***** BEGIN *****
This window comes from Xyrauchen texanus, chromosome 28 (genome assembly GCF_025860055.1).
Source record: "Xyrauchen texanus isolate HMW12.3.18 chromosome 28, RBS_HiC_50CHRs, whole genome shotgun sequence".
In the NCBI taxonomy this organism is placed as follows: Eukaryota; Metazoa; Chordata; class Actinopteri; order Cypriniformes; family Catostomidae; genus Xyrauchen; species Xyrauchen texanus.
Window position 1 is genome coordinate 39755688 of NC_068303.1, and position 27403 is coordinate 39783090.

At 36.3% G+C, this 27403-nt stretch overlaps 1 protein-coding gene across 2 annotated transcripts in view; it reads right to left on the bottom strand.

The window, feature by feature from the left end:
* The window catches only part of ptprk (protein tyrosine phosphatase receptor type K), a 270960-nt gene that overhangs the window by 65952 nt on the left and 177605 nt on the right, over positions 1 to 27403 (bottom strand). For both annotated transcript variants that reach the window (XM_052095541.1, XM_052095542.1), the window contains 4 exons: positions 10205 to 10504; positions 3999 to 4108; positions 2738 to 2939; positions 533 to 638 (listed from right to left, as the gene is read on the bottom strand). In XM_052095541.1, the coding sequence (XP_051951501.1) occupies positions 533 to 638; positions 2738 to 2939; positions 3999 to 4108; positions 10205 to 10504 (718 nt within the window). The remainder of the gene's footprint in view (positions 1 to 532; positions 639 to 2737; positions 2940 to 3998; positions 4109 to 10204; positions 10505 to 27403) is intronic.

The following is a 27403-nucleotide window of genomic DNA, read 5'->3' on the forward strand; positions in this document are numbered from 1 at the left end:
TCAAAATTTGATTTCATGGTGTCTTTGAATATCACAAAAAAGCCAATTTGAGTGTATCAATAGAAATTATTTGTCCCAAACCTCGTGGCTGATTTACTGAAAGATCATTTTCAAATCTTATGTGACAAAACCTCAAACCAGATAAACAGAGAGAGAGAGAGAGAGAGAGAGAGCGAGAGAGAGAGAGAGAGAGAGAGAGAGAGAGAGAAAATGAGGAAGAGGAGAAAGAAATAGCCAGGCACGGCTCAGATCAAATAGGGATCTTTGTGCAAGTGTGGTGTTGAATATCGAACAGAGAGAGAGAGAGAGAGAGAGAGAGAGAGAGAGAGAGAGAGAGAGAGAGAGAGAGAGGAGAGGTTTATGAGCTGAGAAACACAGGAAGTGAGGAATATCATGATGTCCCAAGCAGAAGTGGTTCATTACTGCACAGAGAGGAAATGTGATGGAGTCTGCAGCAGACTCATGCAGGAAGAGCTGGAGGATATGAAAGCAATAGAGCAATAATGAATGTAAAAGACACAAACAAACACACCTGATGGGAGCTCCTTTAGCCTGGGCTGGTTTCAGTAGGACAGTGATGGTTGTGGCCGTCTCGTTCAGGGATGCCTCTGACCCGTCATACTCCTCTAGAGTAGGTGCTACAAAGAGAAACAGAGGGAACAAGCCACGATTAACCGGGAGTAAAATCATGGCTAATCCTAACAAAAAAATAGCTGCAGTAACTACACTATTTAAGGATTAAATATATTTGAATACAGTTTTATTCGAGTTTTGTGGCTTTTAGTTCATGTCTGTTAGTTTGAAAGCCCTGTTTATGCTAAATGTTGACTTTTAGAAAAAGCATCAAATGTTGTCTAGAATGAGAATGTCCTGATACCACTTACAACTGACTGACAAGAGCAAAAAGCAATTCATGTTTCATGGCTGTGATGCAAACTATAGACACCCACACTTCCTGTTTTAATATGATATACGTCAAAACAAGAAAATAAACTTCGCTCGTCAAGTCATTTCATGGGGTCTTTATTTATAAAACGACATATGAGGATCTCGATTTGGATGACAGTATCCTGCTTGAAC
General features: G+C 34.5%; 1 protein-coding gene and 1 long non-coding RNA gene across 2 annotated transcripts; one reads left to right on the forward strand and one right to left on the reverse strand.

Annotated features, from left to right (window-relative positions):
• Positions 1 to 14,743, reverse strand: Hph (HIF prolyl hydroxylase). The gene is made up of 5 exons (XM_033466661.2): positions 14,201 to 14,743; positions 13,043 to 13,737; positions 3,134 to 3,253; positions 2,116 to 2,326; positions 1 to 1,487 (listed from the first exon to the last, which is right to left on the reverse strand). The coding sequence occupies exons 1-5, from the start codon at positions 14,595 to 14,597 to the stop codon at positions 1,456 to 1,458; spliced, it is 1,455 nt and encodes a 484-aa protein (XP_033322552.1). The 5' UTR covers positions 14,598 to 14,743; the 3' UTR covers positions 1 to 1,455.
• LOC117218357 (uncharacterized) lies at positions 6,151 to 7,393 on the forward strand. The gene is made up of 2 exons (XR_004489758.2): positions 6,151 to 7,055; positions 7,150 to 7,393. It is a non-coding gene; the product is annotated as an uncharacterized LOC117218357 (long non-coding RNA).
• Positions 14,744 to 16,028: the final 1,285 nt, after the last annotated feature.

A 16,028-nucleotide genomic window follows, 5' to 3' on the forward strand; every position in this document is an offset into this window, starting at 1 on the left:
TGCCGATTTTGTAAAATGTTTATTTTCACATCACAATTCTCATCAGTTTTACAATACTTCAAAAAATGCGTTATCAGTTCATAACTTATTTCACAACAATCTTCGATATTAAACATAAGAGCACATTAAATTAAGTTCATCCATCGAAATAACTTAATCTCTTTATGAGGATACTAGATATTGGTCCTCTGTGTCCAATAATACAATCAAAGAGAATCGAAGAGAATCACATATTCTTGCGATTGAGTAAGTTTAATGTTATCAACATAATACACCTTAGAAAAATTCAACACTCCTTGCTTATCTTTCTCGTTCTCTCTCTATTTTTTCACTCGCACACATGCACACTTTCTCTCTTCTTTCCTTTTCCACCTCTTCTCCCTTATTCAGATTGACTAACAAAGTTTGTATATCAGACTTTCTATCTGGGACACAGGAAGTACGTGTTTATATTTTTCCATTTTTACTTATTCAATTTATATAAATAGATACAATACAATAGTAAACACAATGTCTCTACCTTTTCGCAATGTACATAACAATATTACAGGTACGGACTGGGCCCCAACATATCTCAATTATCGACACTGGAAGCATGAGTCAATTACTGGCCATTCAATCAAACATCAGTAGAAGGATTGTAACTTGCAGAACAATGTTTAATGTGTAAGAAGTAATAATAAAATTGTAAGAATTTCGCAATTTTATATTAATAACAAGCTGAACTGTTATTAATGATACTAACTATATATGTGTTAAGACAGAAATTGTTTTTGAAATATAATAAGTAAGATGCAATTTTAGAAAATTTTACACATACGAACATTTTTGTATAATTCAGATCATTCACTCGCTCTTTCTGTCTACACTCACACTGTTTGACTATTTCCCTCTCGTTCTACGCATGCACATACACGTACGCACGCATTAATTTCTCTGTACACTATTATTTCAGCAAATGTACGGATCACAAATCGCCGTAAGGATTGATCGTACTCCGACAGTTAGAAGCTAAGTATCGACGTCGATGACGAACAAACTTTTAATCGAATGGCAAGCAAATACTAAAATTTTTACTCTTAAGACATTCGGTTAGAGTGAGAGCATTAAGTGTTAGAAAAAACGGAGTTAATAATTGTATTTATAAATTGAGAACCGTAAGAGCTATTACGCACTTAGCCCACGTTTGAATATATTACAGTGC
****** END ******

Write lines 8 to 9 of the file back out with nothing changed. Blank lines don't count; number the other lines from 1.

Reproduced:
The following is a 27403-nucleotide window of genomic DNA, read 5'->3' on the forward strand; positions in this document are numbered from 1 at the left end:
TCAAAATTTGATTTCATGGTGTCTTTGAATATCACAAAAAAGCCAATTTGAGTGTATCAATAGAAATTATTTGTCCCAAACCTCGTGGCTGATTTACTGAAAGATCATTTTCAAATCTTATGTGACAAAACCTCAAACCAGATAAACAGAGAGAGAGAGAGAGAGAGAGAGAGCGAGAGAGAGAGAGAGAGAGAGAGAGAGAGAGAGAAAATGAGGAAGAGGAGAAAGAAATAGCCAGGCACGGCTCAGATCAAATAGGGATCTTTGTGCAAGTGTGGTGTTGAATATCGAACAGAGAGAGAGAGAGAGAGAGAGAGAGAGAGAGAGAGAGAGAGAGAGAGAGAGAGAGAGGAGAGGTTTATGAGCTGAGAAACACAGGAAGTGAGGAATATCATGATGTCCCAAGCAGAAGTGGTTCATTACTGCACAGAGAGGAAATGTGATGGAGTCTGCAGCAGACTCATGCAGGAAGAGCTGGAGGATATGAAAGCAATAGAGCAATAATGAATGTAAAAGACACAAACAAACACACCTGATGGGAGCTCCTTTAGCCTGGGCTGGTTTCAGTAGGACAGTGATGGTTGTGGCCGTCTCGTTCAGGGATGCCTCTGACCCGTCATACTCCTCTAGAGTAGGTGCTACAAAGAGAAACAGAGGGAACAAGCCACGATTAACCGGGAGTAAAATCATGGCTAATCCTAACAAAAAAATAGCTGCAGTAACTACACTATTTAAGGATTAAATATATTTGAATACAGTTTTATTCGAGTTTTGTGGCTTTTAGTTCATGTCTGTTAGTTTGAAAGCCCTGTTTATGCTAAATGTTGACTTTTAGAAAAAGCATCAAATGTTGTCTAGAATGAGAATGTCCTGATACCACTTACAACTGACTGACAAGAGCAAAAAGCAATTCATGTTTCATGGCTGTGATGCAAACTATAGACACCCACACTTCCTGTTTTAATATGATATACGTCAAAACAAGAAAATAAACTTCGCTCGTCAAGTCATTTCATGGGGTCTTTATTTATAAAACGACATATGAGGATCTCGATTTGGATGACAGTATCCTGCTTGAAC